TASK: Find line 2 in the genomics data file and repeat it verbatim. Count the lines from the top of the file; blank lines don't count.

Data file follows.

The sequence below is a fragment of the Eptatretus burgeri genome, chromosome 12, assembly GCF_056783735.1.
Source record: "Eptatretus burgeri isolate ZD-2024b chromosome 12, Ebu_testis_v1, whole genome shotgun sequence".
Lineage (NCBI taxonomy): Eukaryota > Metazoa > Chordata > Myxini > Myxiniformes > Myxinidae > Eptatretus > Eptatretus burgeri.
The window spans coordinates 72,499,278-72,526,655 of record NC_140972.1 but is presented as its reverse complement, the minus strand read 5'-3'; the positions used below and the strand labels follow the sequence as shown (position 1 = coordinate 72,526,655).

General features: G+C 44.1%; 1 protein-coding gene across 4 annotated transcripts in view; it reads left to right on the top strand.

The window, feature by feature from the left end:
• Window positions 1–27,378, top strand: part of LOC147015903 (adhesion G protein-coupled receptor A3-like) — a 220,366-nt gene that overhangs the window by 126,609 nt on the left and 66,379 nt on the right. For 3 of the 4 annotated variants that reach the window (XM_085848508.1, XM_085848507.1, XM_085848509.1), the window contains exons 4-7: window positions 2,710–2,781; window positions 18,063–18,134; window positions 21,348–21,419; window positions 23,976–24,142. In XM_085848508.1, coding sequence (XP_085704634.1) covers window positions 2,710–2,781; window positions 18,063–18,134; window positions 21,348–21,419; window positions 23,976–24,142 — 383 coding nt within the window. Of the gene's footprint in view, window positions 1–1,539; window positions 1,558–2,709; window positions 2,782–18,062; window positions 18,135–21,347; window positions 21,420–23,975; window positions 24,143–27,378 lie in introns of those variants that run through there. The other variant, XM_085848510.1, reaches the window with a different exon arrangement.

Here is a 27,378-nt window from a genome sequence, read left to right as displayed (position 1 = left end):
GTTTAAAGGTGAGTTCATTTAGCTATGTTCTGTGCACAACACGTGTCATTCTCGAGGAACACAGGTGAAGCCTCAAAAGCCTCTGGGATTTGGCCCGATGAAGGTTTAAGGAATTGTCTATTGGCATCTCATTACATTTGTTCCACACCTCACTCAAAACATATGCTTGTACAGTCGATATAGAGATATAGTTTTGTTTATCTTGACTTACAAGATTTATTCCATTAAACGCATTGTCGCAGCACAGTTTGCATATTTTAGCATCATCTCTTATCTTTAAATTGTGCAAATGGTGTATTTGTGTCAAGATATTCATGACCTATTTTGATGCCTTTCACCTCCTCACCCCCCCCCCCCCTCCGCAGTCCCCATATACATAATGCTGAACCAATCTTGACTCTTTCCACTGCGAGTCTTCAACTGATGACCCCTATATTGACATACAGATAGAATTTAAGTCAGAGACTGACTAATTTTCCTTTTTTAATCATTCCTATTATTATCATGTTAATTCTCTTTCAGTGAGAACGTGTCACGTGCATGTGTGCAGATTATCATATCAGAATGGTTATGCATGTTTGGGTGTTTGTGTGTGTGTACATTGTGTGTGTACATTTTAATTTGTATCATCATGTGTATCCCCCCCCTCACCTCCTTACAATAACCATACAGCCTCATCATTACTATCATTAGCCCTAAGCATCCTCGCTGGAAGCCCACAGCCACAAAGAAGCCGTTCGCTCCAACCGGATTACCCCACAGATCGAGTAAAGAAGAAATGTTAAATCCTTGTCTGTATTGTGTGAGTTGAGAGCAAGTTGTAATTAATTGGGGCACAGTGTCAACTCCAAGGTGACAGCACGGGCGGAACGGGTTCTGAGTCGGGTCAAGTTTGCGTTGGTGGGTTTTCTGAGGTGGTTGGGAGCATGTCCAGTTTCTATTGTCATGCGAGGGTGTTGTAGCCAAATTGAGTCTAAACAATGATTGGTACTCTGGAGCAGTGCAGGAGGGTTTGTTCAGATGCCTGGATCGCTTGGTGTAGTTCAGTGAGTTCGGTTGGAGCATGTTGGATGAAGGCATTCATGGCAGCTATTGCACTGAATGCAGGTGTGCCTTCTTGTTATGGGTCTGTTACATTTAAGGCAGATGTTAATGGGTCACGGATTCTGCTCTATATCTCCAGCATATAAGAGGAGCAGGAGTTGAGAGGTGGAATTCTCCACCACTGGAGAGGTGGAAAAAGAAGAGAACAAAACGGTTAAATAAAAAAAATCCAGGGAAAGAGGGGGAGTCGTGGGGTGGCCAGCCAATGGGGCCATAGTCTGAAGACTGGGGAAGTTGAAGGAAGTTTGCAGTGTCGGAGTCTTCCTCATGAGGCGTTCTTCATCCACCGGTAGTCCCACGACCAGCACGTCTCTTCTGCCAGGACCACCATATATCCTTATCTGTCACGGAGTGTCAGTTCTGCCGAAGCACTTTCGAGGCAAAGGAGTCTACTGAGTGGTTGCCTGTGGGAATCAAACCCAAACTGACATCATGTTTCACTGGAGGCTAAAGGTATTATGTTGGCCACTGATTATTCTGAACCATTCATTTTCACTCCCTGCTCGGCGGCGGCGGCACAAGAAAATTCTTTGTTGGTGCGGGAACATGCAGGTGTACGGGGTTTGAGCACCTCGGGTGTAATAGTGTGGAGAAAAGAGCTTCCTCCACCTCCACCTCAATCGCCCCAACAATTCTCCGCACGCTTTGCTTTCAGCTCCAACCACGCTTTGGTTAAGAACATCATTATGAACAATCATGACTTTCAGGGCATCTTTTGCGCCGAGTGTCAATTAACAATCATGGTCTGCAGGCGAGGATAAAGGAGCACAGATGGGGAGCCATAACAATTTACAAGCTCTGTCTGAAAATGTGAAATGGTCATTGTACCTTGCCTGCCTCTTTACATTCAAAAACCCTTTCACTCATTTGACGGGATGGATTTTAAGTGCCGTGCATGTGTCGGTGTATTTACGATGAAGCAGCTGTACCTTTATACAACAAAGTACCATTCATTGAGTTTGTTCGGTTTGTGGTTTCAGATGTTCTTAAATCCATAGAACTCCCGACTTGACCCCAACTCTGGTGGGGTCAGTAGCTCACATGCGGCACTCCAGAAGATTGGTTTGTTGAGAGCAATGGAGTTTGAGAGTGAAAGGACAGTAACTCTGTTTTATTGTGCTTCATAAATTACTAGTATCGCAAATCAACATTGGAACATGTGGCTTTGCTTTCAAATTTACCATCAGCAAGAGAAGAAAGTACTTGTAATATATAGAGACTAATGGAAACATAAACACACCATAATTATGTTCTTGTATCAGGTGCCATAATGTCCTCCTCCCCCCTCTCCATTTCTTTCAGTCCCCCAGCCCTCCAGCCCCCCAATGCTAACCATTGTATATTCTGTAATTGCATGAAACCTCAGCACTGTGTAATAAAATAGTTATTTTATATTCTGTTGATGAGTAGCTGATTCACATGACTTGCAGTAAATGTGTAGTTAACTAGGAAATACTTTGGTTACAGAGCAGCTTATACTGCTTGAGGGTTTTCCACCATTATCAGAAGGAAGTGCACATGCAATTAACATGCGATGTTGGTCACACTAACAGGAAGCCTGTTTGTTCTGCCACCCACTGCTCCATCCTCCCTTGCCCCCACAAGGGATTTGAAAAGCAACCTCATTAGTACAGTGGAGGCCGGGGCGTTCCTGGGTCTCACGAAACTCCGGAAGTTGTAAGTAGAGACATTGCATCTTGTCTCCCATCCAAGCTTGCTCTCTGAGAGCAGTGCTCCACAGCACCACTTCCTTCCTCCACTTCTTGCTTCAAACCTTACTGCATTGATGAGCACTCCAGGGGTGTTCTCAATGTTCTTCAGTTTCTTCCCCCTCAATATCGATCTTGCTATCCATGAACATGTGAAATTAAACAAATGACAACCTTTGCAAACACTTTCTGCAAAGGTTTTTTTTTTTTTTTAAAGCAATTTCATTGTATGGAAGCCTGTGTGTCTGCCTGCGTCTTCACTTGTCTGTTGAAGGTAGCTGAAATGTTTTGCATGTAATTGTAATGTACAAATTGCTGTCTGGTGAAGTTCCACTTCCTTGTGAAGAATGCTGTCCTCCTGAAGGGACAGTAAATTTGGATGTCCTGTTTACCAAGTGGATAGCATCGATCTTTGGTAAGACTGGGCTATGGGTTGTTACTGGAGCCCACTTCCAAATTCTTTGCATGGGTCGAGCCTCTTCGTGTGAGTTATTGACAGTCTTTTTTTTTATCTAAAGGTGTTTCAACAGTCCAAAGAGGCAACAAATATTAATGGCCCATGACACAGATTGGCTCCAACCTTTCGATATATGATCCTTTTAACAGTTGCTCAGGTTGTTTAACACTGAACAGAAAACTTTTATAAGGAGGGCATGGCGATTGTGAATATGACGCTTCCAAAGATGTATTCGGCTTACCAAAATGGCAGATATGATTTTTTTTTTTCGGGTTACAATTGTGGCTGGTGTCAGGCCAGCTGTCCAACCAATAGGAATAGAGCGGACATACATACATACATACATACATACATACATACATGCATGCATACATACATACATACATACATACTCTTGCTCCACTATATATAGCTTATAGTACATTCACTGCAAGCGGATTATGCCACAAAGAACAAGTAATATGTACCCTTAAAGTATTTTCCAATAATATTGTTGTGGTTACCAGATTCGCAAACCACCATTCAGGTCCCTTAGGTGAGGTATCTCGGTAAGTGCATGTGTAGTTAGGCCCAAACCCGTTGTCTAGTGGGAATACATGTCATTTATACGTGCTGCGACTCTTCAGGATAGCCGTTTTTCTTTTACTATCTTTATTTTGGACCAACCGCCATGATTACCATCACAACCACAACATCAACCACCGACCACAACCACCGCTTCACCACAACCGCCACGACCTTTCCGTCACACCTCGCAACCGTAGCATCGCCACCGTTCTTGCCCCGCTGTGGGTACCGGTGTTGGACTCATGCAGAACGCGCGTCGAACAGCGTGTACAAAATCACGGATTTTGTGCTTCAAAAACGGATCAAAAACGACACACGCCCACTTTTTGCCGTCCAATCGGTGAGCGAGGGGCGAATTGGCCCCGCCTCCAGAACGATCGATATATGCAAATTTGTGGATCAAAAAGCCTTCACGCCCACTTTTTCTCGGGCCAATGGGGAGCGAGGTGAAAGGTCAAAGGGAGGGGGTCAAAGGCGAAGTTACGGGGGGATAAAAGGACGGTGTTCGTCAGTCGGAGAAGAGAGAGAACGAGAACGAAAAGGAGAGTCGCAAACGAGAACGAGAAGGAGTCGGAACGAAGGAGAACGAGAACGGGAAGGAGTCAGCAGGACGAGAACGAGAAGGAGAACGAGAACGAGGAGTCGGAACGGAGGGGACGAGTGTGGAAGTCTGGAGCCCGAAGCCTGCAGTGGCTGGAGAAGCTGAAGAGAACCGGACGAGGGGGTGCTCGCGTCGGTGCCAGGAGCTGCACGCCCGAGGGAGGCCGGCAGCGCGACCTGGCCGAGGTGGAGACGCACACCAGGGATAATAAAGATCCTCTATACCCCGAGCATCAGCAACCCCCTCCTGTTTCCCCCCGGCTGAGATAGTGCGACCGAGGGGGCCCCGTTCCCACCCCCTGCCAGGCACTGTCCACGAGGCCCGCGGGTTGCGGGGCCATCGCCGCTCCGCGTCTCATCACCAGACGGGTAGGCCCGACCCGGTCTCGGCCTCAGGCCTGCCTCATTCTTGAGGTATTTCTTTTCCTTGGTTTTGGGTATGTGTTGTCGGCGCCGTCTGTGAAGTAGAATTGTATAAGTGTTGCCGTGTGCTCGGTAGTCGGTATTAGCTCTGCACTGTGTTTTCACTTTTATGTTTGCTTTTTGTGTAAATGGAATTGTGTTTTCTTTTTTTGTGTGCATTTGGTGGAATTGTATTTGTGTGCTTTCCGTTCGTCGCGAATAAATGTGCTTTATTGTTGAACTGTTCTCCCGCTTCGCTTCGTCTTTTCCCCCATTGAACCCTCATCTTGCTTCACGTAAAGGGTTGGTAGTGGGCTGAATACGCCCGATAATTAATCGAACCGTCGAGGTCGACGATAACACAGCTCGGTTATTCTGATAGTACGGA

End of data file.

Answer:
Source record: "Eptatretus burgeri isolate ZD-2024b chromosome 12, Ebu_testis_v1, whole genome shotgun sequence".